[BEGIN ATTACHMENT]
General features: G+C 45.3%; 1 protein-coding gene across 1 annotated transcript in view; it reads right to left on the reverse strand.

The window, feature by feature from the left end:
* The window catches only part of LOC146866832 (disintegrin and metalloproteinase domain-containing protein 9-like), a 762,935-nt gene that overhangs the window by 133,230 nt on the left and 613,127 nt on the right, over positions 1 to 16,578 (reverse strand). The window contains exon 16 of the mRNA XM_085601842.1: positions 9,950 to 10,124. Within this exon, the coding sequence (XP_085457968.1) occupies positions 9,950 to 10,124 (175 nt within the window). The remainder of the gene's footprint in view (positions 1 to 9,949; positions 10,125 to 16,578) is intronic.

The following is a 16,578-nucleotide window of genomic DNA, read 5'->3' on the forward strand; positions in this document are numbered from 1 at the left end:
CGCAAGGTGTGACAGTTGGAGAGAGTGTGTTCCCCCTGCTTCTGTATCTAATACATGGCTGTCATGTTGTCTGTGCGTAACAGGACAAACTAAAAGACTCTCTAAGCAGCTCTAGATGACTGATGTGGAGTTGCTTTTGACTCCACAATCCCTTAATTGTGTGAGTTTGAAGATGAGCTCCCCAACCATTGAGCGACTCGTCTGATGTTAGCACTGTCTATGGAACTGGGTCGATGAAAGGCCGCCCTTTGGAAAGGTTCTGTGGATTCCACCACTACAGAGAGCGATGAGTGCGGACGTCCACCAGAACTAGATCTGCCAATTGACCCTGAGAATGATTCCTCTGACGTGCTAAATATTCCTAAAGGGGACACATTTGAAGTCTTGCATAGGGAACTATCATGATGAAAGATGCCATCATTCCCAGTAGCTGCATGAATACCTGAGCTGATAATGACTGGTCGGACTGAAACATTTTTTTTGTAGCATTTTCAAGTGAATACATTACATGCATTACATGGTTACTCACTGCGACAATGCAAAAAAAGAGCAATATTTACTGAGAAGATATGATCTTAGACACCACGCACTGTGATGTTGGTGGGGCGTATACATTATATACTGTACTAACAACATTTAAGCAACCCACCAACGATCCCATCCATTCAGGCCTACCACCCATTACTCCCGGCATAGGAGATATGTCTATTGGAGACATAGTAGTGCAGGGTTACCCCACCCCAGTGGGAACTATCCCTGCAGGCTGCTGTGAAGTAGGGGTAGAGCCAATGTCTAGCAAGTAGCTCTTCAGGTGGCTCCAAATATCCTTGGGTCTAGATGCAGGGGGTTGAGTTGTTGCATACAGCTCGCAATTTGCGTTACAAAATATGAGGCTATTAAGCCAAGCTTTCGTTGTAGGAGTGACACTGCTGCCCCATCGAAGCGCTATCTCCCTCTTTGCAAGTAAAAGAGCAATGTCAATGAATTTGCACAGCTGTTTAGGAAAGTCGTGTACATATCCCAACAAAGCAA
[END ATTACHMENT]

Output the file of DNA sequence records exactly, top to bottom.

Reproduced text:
General features: G+C 45.3%; 1 protein-coding gene across 1 annotated transcript in view; it reads right to left on the reverse strand.

The window, feature by feature from the left end:
* The window catches only part of LOC146866832 (disintegrin and metalloproteinase domain-containing protein 9-like), a 762,935-nt gene that overhangs the window by 133,230 nt on the left and 613,127 nt on the right, over positions 1 to 16,578 (reverse strand). The window contains exon 16 of the mRNA XM_085601842.1: positions 9,950 to 10,124. Within this exon, the coding sequence (XP_085457968.1) occupies positions 9,950 to 10,124 (175 nt within the window). The remainder of the gene's footprint in view (positions 1 to 9,949; positions 10,125 to 16,578) is intronic.

The following is a 16,578-nucleotide window of genomic DNA, read 5'->3' on the forward strand; positions in this document are numbered from 1 at the left end:
CGCAAGGTGTGACAGTTGGAGAGAGTGTGTTCCCCCTGCTTCTGTATCTAATACATGGCTGTCATGTTGTCTGTGCGTAACAGGACAAACTAAAAGACTCTCTAAGCAGCTCTAGATGACTGATGTGGAGTTGCTTTTGACTCCACAATCCCTTAATTGTGTGAGTTTGAAGATGAGCTCCCCAACCATTGAGCGACTCGTCTGATGTTAGCACTGTCTATGGAACTGGGTCGATGAAAGGCCGCCCTTTGGAAAGGTTCTGTGGATTCCACCACTACAGAGAGCGATGAGTGCGGACGTCCACCAGAACTAGATCTGCCAATTGACCCTGAGAATGATTCCTCTGACGTGCTAAATATTCCTAAAGGGGACACATTTGAAGTCTTGCATAGGGAACTATCATGATGAAAGATGCCATCATTCCCAGTAGCTGCATGAATACCTGAGCTGATAATGACTGGTCGGACTGAAACATTTTTTTTGTAGCATTTTCAAGTGAATACATTACATGCATTACATGGTTACTCACTGCGACAATGCAAAAAAAGAGCAATATTTACTGAGAAGATATGATCTTAGACACCACGCACTGTGATGTTGGTGGGGCGTATACATTATATACTGTACTAACAACATTTAAGCAACCCACCAACGATCCCATCCATTCAGGCCTACCACCCATTACTCCCGGCATAGGAGATATGTCTATTGGAGACATAGTAGTGCAGGGTTACCCCACCCCAGTGGGAACTATCCCTGCAGGCTGCTGTGAAGTAGGGGTAGAGCCAATGTCTAGCAAGTAGCTCTTCAGGTGGCTCCAAATATCCTTGGGTCTAGATGCAGGGGGTTGAGTTGTTGCATACAGCTCGCAATTTGCGTTACAAAATATGAGGCTATTAAGCCAAGCTTTCGTTGTAGGAGTGACACTGCTGCCCCATCGAAGCGCTATCTCCCTCTTTGCAAGTAAAAGAGCAATGTCAATGAATTTGCACAGCTGTTTAGGAAAGTCGTGTACATATCCCAACAAAGCAA